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Microsoft Learns Its Lesson

Don't expect another analyst day slip-up from the software giant.



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stock price dropping for eight out of 10 trading sessions since the

release of its latest version of Windows, some investors expect major news out of Thursday's analyst meeting.

Chances are, they won't get it.

The biggest clue to what Citigroup analyst Brent Thill is calling "a nonevent" is the time allotted for the New York meeting -- just 60 minutes.

"With only one hour on the schedule, we expect it to be nothing more than a cheerleading session around Vista/Office 2007, and an update on the online and the entertainment initiatives," Thill wrote in a note to clients.

Wall Street fears a repeat of last year's July surprise when Microsoft said at an analyst meeting that it will

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boost spending by more than $2 billion in an effort to kick-start a variety of new businesses.

It's certainly possible that history will repeat itself, but given the length of the meeting, and signals from sources in and around Microsoft, that hardly seems likely.

Moreover, the company already has said that it doesn't plan to update guidance, another signal that there won't be a major change in spending plans.

CFO Chris Liddell, who has become increasingly popular on Wall Street, learned a lesson about blindsiding Microsoft investors, and probably won't make the same mistake twice.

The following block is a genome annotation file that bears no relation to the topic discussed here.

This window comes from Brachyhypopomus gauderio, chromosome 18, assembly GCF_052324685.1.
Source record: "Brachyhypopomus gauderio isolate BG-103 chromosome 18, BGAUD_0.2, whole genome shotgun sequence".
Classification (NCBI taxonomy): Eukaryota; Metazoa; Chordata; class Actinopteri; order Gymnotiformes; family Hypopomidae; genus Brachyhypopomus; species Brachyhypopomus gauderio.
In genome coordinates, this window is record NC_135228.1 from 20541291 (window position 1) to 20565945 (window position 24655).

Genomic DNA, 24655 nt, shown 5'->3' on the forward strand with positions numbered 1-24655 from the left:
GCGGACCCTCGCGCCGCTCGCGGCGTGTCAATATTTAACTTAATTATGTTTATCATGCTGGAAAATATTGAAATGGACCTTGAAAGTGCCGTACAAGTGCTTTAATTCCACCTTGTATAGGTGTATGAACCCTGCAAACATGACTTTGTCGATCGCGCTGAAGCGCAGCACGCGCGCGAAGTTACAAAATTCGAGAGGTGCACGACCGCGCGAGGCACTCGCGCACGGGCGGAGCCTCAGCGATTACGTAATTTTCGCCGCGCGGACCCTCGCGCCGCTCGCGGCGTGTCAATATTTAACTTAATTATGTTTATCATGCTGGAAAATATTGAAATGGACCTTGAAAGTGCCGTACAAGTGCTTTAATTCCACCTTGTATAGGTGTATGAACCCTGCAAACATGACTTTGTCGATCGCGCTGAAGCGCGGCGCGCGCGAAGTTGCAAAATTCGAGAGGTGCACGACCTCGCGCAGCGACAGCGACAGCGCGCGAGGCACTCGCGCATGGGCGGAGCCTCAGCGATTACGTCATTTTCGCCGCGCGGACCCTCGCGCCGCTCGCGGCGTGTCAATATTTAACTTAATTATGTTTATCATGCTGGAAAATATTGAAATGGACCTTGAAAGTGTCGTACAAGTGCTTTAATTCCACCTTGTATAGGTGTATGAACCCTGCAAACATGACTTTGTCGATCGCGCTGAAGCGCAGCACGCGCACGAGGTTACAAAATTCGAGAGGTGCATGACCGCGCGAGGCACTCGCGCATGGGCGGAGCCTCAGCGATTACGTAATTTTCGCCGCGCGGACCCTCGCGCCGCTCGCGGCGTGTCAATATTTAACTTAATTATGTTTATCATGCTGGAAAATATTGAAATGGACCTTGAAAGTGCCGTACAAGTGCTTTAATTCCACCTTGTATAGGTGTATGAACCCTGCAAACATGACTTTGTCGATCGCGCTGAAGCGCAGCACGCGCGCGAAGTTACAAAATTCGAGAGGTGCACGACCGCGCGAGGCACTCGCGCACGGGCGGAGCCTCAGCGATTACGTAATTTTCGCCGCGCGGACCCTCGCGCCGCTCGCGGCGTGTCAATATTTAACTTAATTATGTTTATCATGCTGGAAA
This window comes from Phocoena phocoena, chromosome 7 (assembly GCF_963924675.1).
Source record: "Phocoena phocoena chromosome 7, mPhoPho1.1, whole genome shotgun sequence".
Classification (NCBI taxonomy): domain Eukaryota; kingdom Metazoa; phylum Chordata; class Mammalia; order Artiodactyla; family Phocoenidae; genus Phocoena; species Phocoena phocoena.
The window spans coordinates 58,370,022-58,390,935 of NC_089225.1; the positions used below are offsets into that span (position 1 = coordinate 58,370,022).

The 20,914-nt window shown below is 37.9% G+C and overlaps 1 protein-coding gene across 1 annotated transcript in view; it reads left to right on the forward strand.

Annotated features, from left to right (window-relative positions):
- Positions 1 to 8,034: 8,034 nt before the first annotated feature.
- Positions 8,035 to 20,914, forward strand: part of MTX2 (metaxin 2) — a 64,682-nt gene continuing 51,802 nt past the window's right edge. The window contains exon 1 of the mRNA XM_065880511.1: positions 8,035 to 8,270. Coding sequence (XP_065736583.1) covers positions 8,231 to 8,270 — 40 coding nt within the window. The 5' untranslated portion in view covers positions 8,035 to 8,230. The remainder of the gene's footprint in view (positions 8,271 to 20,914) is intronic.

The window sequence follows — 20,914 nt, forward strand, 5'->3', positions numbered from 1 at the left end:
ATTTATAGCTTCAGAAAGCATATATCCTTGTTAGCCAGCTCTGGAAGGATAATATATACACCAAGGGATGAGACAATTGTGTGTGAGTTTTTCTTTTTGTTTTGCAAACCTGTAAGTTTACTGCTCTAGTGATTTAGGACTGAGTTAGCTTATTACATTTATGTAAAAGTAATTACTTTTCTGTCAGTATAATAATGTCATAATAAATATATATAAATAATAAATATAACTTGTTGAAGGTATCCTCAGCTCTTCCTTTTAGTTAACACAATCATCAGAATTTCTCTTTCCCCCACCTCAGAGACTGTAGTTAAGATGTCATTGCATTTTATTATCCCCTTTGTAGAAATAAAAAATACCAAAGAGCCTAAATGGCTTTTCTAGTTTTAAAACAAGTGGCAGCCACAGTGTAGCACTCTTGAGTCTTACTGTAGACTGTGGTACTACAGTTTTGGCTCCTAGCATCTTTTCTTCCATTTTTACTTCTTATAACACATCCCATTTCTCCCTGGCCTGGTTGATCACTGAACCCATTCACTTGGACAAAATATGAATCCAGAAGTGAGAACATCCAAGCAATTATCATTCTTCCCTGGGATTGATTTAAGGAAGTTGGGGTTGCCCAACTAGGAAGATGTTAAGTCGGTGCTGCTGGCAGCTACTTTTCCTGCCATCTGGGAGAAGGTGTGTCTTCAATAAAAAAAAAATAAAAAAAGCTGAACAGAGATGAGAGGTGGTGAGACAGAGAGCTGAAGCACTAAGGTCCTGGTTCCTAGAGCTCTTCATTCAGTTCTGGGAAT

He's moved to improve communications between Wall Street and the software giant, and Thursday's meeting may well be an update of how Microsoft can redeploy some of the Vista resources to other emerging initiatives, says Thill, whose company has an investment banking relationship with Microsoft.

Nervousness aside, the stock has clearly lost the momentum it gained last year when shares appreciated some 40% from mid-June to late January 2007. The most likely cause? An old-fashioned "sell on the news" reaction.

On Thursday, the stock closed with a gain of 37 cents, or 1.3%, to $29.40.

With Vista, Office 2007 and other new products finally out the door -- but not likely to become big sellers until 2008 -- the stock lacks a catalyst.

The good news about the strong new-product cycle is already baked in to the share price, and unless revenue spikes earlier than expected, the stock isn't likely to make a sudden, major move.

Cowen analyst Walter Pritchard foresees solid, if not spectacular, gains this year, saying in a note to clients: "We believe, and most Street numbers properly account for, healthy investment in the business in FY08. We believe the stock will outperform the market by 10% to15% over the next 12 months as financial momentum accelerates." Cowen does not have an investment banking relationship with Microsoft.